devān bhāvayatā’nena te devā bhāvayantu vaḥ,
parasparam bhāvayantaḥ śreyaḥ param avāpsyatha (3.11)
3.11 -“And may you cherish gods by yagya and may gods foster you, for this is the means by which you will finally achieve the ultimate state.”
Cherishing gods by yagya means fostering sacred impulses. And that is also how gods foster mankind. Thus, by mutual augmentation men will ultimately achieve that final bliss after which there is nothing more to achieve. The deeper we enter into yagya (later yagya will be explained as a way of worship), the more is the heart enriched with divinity. The Supreme Spirit is the only God and the means-the impulses-that provide access to that God are the “divine treasure” because they bring the ultimate God within reach.
iṣṭān bhogān hi vo devā dāsyante yajñabhāvitāḥ,
tair dattān apradāyai’bhyo yo bhuÐkte stena eva saḥ (3.12)
3.12 -“The gods you foster by yagya will shower upon you without asking all the joys you wish for, but the man who avails himself of these joys without having paid for them is truly a thief.”
The divine riches we earn and store by yagya will give us nothing else besides joys related to the revered God. They are the only powers which give. There is no other way to attain to the adored God. The man who tries to enjoy this state without making an offering of divine riches, the righteous impulses, is doubtlessly a thief who is given nothing. And since he gets nothing, what is there for him to enjoy? But he pretends all the same that he is perfect, a knower of the essence. Such a braggart is shy of the path of righteousness and so he is truly a thief (albeit an unsuccessful one).
yajñaśiṣṭāśinaḥ santo mucyante sarvakilbiṣaih,
bhuñjate te tu agham pāpā ye pacanty ātmakāraṇāt (3.13)
3.13 – “The wise who partake of what is left over from yagya are rid of all evil, but the sinners who cook only for the sustenance of their bodies partake of nothing but sin.”
They who subsist on the food derived from yagya are absolved of all sins. The moment of achievement in the course of augmenting the divine plenty is also the moment of its completion. When yagya is complete, the leftover is God himself. The same has been said by Sri Krishn in a different way: the one who feeds on what is generated by yagya merges into the Supreme Spirit. The sage who feeds on God’s manna that issues from yagya is liberated from all sins or, in other words, from birth and death. Sages eat for liberation, but a sinner eats for the sake of the body that is born through the medium of attachment. He feeds on evil. He may have sung hymns, known the way of worship, and also made a little bit of the way, but despite all this there arises in him a cloying desire that he should achieve something for the body and its objects of attachment. And it is quite likely that he will also get what he desires. But then, after this “joy”, he will find himself stationary at the very point from which he had begun his spiritual quest.What greater loss can there be than this? When the body itself is destructible, how long can its pleasures and joys be with us? So, irrespective of their divine adoration, such men partake only of sin.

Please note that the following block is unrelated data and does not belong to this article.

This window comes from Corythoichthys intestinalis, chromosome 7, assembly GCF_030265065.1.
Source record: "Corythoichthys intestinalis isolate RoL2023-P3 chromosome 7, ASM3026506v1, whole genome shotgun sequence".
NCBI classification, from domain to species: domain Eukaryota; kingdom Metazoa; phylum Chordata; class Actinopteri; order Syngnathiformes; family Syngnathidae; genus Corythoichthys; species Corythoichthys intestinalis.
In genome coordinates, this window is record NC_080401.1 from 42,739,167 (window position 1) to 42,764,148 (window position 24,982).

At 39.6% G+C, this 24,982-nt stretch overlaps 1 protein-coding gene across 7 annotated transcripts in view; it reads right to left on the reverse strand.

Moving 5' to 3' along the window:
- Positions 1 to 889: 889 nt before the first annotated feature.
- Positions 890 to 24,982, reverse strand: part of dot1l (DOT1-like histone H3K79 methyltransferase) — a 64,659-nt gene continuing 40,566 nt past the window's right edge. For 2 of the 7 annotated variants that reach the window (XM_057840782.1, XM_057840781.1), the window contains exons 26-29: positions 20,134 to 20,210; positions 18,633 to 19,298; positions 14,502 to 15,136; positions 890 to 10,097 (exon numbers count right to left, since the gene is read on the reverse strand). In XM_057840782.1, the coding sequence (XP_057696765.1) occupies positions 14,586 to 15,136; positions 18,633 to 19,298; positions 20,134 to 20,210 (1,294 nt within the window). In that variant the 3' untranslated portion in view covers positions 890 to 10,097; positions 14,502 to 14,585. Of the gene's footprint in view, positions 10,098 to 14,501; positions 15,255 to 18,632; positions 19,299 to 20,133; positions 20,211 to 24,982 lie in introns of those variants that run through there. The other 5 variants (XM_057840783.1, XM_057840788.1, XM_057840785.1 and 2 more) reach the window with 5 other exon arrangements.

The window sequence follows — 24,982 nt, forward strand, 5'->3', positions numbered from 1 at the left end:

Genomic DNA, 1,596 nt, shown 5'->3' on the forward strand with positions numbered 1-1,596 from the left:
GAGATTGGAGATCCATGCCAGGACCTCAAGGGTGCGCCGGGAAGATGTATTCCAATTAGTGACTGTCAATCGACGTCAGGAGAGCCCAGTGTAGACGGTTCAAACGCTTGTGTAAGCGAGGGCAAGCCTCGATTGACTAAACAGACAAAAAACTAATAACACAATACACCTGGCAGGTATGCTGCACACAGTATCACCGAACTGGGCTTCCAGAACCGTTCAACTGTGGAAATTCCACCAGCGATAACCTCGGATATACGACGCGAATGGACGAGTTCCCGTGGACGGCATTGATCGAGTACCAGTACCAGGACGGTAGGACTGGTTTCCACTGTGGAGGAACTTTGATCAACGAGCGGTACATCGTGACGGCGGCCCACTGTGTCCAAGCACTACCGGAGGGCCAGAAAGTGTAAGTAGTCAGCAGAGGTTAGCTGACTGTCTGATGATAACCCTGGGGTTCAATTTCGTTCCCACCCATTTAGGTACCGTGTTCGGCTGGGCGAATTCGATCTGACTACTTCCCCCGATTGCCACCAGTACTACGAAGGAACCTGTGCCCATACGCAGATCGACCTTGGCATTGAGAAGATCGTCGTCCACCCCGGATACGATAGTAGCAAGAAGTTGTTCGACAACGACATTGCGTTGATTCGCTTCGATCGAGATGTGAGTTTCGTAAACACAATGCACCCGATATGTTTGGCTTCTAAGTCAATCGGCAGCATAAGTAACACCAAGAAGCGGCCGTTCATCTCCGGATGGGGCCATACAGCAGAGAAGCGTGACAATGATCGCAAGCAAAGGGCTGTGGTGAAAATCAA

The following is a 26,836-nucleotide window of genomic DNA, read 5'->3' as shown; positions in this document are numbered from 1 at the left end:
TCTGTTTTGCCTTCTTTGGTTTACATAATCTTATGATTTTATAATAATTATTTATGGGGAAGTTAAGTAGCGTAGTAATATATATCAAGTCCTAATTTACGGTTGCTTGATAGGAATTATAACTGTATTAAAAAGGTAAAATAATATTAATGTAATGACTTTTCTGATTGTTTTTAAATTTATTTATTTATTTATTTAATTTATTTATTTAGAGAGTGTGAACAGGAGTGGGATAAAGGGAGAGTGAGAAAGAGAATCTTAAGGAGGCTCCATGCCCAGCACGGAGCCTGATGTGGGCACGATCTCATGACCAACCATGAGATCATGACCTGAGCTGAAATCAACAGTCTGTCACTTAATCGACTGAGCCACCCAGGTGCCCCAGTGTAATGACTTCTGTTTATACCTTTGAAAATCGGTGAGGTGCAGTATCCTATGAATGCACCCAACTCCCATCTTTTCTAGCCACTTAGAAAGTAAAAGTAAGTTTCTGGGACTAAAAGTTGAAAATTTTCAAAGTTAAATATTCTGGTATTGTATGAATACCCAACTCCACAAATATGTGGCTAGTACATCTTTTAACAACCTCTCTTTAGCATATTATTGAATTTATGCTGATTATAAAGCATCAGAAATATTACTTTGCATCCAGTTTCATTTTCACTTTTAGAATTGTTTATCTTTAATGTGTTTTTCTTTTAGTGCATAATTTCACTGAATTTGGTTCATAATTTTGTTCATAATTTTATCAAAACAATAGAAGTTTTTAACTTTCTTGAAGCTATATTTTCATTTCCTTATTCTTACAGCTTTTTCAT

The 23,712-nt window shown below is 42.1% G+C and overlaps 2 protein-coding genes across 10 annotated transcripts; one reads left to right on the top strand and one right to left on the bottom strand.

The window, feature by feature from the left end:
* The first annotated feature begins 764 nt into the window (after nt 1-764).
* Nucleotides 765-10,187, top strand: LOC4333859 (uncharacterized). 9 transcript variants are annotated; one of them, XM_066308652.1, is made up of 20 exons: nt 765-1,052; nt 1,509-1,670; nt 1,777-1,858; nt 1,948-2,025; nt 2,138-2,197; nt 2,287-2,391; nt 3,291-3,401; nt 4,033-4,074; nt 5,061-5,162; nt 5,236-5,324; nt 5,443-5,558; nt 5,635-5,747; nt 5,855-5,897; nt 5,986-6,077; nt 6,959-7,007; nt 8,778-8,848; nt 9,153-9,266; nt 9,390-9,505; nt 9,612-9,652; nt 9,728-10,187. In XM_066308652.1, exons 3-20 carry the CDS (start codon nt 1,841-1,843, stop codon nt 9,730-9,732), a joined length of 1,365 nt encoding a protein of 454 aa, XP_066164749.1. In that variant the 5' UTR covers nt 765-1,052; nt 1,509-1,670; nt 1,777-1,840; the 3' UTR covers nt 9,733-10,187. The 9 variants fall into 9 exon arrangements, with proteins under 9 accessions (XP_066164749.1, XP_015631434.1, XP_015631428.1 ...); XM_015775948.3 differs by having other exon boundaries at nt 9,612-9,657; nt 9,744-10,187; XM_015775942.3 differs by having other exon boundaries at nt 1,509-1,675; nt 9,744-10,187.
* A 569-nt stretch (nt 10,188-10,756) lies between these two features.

They are not destroyed, but they do not progress on the way. That is why Sri Krishn stresses action (worship) undertaken in a self-effacing spirit. He has so far said that the practice of yagya confers the highest glory and that it is a creation of accomplished realized sages.
annād bhavanti bhūtāni parjanyād annasambhavaḥ,
yajñād bhavati parjanyo yajñāḥ karmasamudbhavaḥ (3.14)
karma brahmodbhavam viddhi brahmā’kṣarasamudhbhavam,
tasmāt sarvagatam brahma nityam yajñe pratiṣṭhitam (3.15)
3.14/15 – “All beings get their life from food, food grows from rain, rain emerges from yagya, and yagya is an outcome of action.”
“Be it known to you that action arose from the Ved and the Ved from the indestructible Supreme Spirit, so that the all-pervasive, imperishable God is ever present in yagya.”
All creatures are born from food. Food is God himself whose breath is life. A man turns to yagya with his mind fixed on that divine manna. Food results from rain: not rain that falls from clouds, but the shower of grace. Yagya which have been undertaken and stored earlier themselves come down as a shower of grace. Today’s worship is given back to us as grace the next day. That is why yagya is said to generate rain. If an indiscriminate oblation or offering to all of the so-called gods and burning of barley grains and oil seeds could produce rain, why should deserts have remained barren? Thus rain here is the shower of grace that is an outcome of yagya.This yagya, again, arises from action and is indeed brought to completion by action.
Arjun is told to remember that this action is born from the Ved. The Ved is the voice of sages who live in God. The vivid perception, rather than cramming of certain verses, of the unmanifest essence is named Ved. The Ved is born from the imperishable God. The truths of the Ved have been proclaimed by great souls, but, since they have become one with God, the imperishable God himself speaks through them. It is for this that the Ved is said to be of divine origin. The Ved came from God. And the sages, being one with Him, are only instruments. It is he whose spokesmen they are. God manifests himself to them when they have restrained the desires of their mind by yagya. The omnipresent, ultimate, and imperishable God is, therefore, always present in yagya. So yagya is the only way to attain to him.
[As expounded by most revered Gurudev Swami Adgadanand Paramhans]
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